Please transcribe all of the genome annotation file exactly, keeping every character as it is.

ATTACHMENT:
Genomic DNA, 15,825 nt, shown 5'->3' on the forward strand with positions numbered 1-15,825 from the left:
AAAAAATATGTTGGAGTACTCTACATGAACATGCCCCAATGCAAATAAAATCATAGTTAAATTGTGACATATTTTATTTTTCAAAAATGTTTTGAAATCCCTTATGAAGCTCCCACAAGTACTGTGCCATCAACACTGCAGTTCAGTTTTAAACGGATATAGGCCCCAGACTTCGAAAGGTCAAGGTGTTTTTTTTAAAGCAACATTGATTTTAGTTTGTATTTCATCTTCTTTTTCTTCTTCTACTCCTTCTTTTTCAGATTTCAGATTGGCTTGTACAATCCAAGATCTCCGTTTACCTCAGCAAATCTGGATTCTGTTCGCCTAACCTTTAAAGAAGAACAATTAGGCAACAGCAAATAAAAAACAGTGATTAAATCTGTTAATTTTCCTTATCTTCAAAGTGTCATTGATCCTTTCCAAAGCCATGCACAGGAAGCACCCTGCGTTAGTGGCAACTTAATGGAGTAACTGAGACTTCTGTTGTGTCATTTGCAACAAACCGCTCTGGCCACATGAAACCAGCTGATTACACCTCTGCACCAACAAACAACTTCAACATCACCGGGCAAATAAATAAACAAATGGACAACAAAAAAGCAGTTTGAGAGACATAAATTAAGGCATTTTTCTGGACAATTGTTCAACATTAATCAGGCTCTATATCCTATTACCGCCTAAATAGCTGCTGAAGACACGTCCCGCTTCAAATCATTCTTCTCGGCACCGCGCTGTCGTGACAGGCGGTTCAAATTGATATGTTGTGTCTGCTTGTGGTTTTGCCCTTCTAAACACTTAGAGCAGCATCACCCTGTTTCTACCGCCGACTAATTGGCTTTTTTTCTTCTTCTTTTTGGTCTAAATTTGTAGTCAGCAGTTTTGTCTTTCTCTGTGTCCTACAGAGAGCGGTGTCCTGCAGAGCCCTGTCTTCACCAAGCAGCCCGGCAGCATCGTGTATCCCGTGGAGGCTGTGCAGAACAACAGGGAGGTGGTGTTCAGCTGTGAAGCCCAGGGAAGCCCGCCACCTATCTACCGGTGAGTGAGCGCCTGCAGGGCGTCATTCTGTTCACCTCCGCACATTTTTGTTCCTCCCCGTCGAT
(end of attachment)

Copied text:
Genomic DNA, 15,825 nt, shown 5'->3' on the forward strand with positions numbered 1-15,825 from the left:
AAAAAATATGTTGGAGTACTCTACATGAACATGCCCCAATGCAAATAAAATCATAGTTAAATTGTGACATATTTTATTTTTCAAAAATGTTTTGAAATCCCTTATGAAGCTCCCACAAGTACTGTGCCATCAACACTGCAGTTCAGTTTTAAACGGATATAGGCCCCAGACTTCGAAAGGTCAAGGTGTTTTTTTTAAAGCAACATTGATTTTAGTTTGTATTTCATCTTCTTTTTCTTCTTCTACTCCTTCTTTTTCAGATTTCAGATTGGCTTGTACAATCCAAGATCTCCGTTTACCTCAGCAAATCTGGATTCTGTTCGCCTAACCTTTAAAGAAGAACAATTAGGCAACAGCAAATAAAAAACAGTGATTAAATCTGTTAATTTTCCTTATCTTCAAAGTGTCATTGATCCTTTCCAAAGCCATGCACAGGAAGCACCCTGCGTTAGTGGCAACTTAATGGAGTAACTGAGACTTCTGTTGTGTCATTTGCAACAAACCGCTCTGGCCACATGAAACCAGCTGATTACACCTCTGCACCAACAAACAACTTCAACATCACCGGGCAAATAAATAAACAAATGGACAACAAAAAAGCAGTTTGAGAGACATAAATTAAGGCATTTTTCTGGACAATTGTTCAACATTAATCAGGCTCTATATCCTATTACCGCCTAAATAGCTGCTGAAGACACGTCCCGCTTCAAATCATTCTTCTCGGCACCGCGCTGTCGTGACAGGCGGTTCAAATTGATATGTTGTGTCTGCTTGTGGTTTTGCCCTTCTAAACACTTAGAGCAGCATCACCCTGTTTCTACCGCCGACTAATTGGCTTTTTTTCTTCTTCTTTTTGGTCTAAATTTGTAGTCAGCAGTTTTGTCTTTCTCTGTGTCCTACAGAGAGCGGTGTCCTGCAGAGCCCTGTCTTCACCAAGCAGCCCGGCAGCATCGTGTATCCCGTGGAGGCTGTGCAGAACAACAGGGAGGTGGTGTTCAGCTGTGAAGCCCAGGGAAGCCCGCCACCTATCTACCGGTGAGTGAGCGCCTGCAGGGCGTCATTCTGTTCACCTCCGCACATTTTTGTTCCTCCCCGTCGAT